A couple of friends of mine recently became widows. One of them strongly recommended I put our papers in order. Things like the deed to the house. Our birth certificates. I don’t have to worry about dealing with our fortune since there is none. In fact, it turns out all we will need — either of us — will be our birth certificates, social security cards, and a few passwords. One sheet of paper in a manila envelope. I don’t even have to worry about the money needed to bury one or both of us because there is no such money. Presumably, we’ll get buried, one way or the other. Garry and I discussed this, then realized there was nothing we could do about it. He’s too old for life insurance and I’m too sickly to get any. We agreed to stop worrying about it because there’s no point in worrying about something you have no power to change. Anyway, I figure the state has to do something with our bodies. I don’t think it’s legal to just leave us lying around.
Too bad we aren’t allowed to be buried on our own property. We’ve more than enough room and our earth would be happy to have us.
I’m still searching for the missing picture. Not all the time, but every time I’m in one of my storage drives. It may turn up, someday. Or not.
Meanwhile, I’m pretty sure Garry has our birth certificates and our passports. As for the deed, probably the bank has a copy from whenever they took over our mortgage. Maybe they’ll make a copy for us if we ask nicely.
If imagination and curiosity don’t count as senses, then I’ll have to go with sight. Of my senses, it gets the most use by far. My hearing is decent too. Not as good as it was when I was younger, but for my age, better than most. Compared to my husband, it’s fantastic. These days, I do miss the soft sounds like the beeping of a machine, the buzz of the washer or dryer in the basement. Small sounds were louder quite recently Only during the last year have they started to become hard to hear.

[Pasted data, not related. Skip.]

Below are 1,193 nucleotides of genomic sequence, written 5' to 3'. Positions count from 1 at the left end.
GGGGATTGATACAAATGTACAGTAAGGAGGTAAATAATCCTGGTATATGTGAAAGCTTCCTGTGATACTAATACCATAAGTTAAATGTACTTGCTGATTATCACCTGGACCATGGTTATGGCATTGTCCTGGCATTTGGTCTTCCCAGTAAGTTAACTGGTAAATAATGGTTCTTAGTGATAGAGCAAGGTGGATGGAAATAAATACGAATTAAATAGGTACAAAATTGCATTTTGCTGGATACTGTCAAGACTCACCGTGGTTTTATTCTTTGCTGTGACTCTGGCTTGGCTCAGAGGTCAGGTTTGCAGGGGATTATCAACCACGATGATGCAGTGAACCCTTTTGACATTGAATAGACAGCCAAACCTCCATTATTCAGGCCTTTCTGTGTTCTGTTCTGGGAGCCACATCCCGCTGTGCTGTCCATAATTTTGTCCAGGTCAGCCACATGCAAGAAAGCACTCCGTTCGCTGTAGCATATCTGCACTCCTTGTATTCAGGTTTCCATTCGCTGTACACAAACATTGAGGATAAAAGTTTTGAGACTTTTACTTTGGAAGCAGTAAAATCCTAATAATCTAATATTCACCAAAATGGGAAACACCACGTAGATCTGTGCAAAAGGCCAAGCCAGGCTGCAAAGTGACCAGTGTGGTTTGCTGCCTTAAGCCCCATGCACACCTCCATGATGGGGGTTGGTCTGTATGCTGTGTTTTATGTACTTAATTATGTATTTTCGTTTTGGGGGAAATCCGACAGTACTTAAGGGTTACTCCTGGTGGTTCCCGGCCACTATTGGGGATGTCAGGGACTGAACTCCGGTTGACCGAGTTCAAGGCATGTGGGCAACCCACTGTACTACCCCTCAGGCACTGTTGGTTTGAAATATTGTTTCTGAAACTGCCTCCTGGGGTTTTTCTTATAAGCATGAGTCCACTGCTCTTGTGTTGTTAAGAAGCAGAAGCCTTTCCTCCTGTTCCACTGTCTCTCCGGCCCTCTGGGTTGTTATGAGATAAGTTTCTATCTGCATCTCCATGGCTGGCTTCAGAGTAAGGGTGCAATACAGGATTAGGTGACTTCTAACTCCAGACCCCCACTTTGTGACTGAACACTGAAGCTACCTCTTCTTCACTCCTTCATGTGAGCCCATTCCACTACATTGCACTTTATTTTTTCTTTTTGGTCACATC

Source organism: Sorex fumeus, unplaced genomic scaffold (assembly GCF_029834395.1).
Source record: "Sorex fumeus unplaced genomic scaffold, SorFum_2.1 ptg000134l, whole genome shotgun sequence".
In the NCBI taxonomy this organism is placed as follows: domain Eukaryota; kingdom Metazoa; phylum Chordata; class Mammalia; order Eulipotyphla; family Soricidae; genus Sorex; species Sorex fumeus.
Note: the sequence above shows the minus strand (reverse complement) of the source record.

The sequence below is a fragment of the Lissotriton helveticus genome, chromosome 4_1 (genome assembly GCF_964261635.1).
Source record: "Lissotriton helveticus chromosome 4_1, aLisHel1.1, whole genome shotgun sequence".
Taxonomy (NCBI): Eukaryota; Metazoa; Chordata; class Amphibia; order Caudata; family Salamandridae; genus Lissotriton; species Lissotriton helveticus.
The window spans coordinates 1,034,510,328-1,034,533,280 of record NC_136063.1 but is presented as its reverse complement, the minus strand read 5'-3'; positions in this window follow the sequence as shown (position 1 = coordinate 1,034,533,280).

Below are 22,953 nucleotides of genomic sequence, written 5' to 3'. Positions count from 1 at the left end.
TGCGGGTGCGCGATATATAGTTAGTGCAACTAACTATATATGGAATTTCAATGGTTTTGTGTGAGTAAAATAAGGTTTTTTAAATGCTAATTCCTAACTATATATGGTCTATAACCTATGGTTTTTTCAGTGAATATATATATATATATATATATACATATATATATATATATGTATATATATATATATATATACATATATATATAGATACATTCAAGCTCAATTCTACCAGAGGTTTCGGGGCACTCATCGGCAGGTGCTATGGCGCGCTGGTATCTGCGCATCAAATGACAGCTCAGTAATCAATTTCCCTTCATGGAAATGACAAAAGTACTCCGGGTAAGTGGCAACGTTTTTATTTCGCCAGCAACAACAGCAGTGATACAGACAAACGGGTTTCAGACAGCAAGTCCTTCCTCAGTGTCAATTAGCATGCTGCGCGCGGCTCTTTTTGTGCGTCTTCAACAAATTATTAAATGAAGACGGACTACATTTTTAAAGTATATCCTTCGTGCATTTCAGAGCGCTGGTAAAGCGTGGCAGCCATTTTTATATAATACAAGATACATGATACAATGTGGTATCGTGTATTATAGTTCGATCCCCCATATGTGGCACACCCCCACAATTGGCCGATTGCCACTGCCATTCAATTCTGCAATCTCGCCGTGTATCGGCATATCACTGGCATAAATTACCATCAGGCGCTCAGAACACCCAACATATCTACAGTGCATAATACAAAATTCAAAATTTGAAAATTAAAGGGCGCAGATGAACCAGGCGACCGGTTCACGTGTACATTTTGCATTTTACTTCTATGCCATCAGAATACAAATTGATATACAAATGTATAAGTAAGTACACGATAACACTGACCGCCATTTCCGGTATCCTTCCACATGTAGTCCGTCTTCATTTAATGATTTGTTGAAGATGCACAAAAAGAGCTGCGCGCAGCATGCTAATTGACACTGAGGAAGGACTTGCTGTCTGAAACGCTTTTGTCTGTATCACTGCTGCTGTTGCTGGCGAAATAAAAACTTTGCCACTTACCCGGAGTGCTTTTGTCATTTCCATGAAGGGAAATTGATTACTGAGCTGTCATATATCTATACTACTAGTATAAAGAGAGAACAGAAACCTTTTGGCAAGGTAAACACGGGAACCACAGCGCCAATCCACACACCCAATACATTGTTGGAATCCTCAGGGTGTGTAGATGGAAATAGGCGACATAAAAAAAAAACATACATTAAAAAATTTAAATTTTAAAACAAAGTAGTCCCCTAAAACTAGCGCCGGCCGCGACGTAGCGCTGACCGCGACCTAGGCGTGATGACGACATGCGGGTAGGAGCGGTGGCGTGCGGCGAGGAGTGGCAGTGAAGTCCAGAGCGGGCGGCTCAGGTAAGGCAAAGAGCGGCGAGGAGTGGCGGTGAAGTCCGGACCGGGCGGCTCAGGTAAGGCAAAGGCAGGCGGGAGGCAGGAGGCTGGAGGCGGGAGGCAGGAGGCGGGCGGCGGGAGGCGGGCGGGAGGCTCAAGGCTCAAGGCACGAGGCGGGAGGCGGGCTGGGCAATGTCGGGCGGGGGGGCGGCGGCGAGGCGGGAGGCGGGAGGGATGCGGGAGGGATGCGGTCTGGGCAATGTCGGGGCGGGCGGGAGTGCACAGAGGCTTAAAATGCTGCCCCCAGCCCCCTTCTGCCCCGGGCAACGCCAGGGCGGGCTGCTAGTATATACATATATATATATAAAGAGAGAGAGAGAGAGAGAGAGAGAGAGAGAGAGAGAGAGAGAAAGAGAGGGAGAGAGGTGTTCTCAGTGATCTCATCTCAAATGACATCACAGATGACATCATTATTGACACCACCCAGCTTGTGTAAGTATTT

Oh well. At least I see pretty well. Actually, according to the eye doctor, excellent. That’s something, right?
Which of Snow White’s 7 dwarfs describes you best? (Doc, Happy, Bashful, Sleepy, Sneezy, Grumpy, Dopey)
That would depend. I am a relentless, hyper-active, powerful sneezer. Once I get started, I keep going until Garry has to run screaming from the room and the dogs are outside, looking for some peace and quiet. Otherwise, maybe Doc. I always seem to have a fix for something or other.
If you could be one age for the rest of your life, what age would that be?
As long as I get to keep my current brain, I’d go with 30. Strong, agile, but past the bubble-headed twenties. But having a 30-year-old brain? No, I don’t think so. I’d rather be physically old than mentally young. I don’t know why people think old people aren’t smart. It’s the smartest part of life.
List of jobs you think you might enjoy: even if you aren’t thinking about a career change, it can be fun to think of other jobs you might enjoy. [Remember: This is SYW where even your dreams can become reality.]
I will take retirement, thank you, regardless of whatever job preceded it. I could be a retired actress. Then everyone would want to listen to my stories. Whatever I was, just give me retirement. And a computer, so I can write. Quality cameras, books, movies, dogs, a couple of good friends. And Garry.
An awful lot of people seem endlessly fascinated by childhood, especially their own childhood. Maybe it was such a wonderful time that they will forever regret leaving it. Maybe it was their best of times. For them, the grown-up world has never been able to compete. Maybe, with the passing years, even if childhood wasn’t all that great, it has achieved a retrospective perfection that was not present during the original experience.
Photo: Garry Armstrong
Hanging on on horseback
Regardless, it wasn’t the best of times for me. I was glad to get out of it alive. I have never had any interest in revisiting it. At this point, thanks to the passage of time, much of it is a fuzzy around the edges. The earliest memories are just plain fuzzy all the way from beginning to end.
Everyone had a childhood. I think by the time you’re entitled to pensions and senior services, it’s time to move away from the delights of childhood and find something wonderful in the grown up world.
It’s where we all come from, but it’s not where we’re going. Most of life is adulthood. I prefer it. I like the adult me a lot better than the kid me.